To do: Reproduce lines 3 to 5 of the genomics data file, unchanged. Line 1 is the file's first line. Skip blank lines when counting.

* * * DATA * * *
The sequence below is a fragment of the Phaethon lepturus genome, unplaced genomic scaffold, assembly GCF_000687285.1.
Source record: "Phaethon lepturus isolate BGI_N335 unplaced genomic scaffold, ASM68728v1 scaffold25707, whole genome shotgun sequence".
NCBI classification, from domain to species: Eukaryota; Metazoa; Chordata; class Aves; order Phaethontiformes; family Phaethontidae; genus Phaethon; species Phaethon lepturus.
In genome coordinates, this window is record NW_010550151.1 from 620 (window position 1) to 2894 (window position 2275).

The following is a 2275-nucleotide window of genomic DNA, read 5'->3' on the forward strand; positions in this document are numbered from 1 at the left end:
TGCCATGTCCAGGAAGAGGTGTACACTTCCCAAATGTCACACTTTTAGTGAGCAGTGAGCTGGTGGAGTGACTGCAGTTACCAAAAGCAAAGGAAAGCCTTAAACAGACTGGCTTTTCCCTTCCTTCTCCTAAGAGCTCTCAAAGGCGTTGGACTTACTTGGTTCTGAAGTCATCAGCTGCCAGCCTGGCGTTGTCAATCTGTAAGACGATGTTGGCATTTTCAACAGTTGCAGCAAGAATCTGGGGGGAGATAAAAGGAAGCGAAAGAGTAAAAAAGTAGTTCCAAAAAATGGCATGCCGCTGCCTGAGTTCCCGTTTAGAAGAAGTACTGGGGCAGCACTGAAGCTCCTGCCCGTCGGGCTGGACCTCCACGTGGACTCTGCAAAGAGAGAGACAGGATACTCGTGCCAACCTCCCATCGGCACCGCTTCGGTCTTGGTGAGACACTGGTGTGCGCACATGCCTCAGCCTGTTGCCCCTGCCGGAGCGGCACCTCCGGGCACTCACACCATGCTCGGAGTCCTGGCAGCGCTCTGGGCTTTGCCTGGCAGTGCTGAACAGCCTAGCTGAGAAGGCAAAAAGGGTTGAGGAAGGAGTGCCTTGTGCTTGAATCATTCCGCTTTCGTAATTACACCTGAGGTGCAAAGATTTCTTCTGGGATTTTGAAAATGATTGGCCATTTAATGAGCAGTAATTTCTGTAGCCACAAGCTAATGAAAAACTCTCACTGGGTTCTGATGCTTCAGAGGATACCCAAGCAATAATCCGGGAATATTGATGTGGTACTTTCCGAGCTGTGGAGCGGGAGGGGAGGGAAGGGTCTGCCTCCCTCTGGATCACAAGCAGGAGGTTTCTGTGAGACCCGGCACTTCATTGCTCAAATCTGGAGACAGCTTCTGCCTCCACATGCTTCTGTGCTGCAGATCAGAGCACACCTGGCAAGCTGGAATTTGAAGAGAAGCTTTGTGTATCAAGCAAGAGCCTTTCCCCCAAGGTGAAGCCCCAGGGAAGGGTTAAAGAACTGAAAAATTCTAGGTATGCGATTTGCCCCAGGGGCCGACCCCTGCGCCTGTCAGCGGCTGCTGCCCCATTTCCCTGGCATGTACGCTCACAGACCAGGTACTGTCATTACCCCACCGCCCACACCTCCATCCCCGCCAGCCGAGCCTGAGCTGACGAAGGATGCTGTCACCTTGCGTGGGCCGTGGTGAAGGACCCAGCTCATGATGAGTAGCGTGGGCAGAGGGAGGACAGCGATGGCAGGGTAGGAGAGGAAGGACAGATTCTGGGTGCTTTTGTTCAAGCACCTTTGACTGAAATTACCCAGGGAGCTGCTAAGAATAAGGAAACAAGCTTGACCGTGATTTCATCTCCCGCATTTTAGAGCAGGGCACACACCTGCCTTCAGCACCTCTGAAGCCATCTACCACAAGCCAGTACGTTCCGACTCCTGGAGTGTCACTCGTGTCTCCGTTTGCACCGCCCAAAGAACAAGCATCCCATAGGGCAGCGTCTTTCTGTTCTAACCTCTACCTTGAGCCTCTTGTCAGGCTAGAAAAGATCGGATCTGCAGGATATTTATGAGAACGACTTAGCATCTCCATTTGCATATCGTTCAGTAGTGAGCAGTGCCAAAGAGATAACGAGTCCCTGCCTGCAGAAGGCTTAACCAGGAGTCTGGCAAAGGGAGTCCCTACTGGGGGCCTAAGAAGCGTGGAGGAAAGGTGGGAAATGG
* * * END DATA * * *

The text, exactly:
NCBI classification, from domain to species: Eukaryota; Metazoa; Chordata; class Aves; order Phaethontiformes; family Phaethontidae; genus Phaethon; species Phaethon lepturus.
In genome coordinates, this window is record NW_010550151.1 from 620 (window position 1) to 2894 (window position 2275).

The following is a 2275-nucleotide window of genomic DNA, read 5'->3' on the forward strand; positions in this document are numbered from 1 at the left end: